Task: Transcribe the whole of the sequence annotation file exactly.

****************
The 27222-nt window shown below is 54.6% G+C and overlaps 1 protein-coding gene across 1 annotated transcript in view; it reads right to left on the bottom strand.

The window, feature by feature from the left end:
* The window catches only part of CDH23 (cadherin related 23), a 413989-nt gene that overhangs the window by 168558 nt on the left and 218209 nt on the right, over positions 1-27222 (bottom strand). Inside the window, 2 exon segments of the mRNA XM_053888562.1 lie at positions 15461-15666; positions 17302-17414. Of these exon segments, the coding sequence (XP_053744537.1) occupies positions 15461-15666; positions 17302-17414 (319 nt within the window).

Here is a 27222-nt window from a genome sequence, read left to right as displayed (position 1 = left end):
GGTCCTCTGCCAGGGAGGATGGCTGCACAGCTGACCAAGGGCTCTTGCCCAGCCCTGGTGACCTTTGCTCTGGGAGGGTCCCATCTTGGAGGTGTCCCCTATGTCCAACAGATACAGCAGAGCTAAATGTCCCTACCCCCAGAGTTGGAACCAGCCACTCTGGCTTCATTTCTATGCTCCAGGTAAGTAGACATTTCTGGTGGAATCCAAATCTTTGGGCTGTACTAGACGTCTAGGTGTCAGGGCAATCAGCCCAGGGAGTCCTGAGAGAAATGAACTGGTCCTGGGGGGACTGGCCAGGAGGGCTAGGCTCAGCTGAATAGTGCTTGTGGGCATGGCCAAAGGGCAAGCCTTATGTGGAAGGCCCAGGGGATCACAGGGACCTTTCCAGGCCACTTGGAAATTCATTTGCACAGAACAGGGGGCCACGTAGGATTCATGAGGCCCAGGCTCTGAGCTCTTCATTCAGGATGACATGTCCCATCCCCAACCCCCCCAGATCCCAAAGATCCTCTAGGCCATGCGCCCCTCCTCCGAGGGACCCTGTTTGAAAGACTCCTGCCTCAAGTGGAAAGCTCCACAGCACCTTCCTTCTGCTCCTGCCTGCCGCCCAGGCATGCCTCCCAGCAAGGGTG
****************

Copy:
The 27222-nt window shown below is 54.6% G+C and overlaps 1 protein-coding gene across 1 annotated transcript in view; it reads right to left on the bottom strand.

The window, feature by feature from the left end:
* The window catches only part of CDH23 (cadherin related 23), a 413989-nt gene that overhangs the window by 168558 nt on the left and 218209 nt on the right, over positions 1-27222 (bottom strand). Inside the window, 2 exon segments of the mRNA XM_053888562.1 lie at positions 15461-15666; positions 17302-17414. Of these exon segments, the coding sequence (XP_053744537.1) occupies positions 15461-15666; positions 17302-17414 (319 nt within the window).

Here is a 27222-nt window from a genome sequence, read left to right as displayed (position 1 = left end):
GGTCCTCTGCCAGGGAGGATGGCTGCACAGCTGACCAAGGGCTCTTGCCCAGCCCTGGTGACCTTTGCTCTGGGAGGGTCCCATCTTGGAGGTGTCCCCTATGTCCAACAGATACAGCAGAGCTAAATGTCCCTACCCCCAGAGTTGGAACCAGCCACTCTGGCTTCATTTCTATGCTCCAGGTAAGTAGACATTTCTGGTGGAATCCAAATCTTTGGGCTGTACTAGACGTCTAGGTGTCAGGGCAATCAGCCCAGGGAGTCCTGAGAGAAATGAACTGGTCCTGGGGGGACTGGCCAGGAGGGCTAGGCTCAGCTGAATAGTGCTTGTGGGCATGGCCAAAGGGCAAGCCTTATGTGGAAGGCCCAGGGGATCACAGGGACCTTTCCAGGCCACTTGGAAATTCATTTGCACAGAACAGGGGGCCACGTAGGATTCATGAGGCCCAGGCTCTGAGCTCTTCATTCAGGATGACATGTCCCATCCCCAACCCCCCCAGATCCCAAAGATCCTCTAGGCCATGCGCCCCTCCTCCGAGGGACCCTGTTTGAAAGACTCCTGCCTCAAGTGGAAAGCTCCACAGCACCTTCCTTCTGCTCCTGCCTGCCGCCCAGGCATGCCTCCCAGCAAGGGTG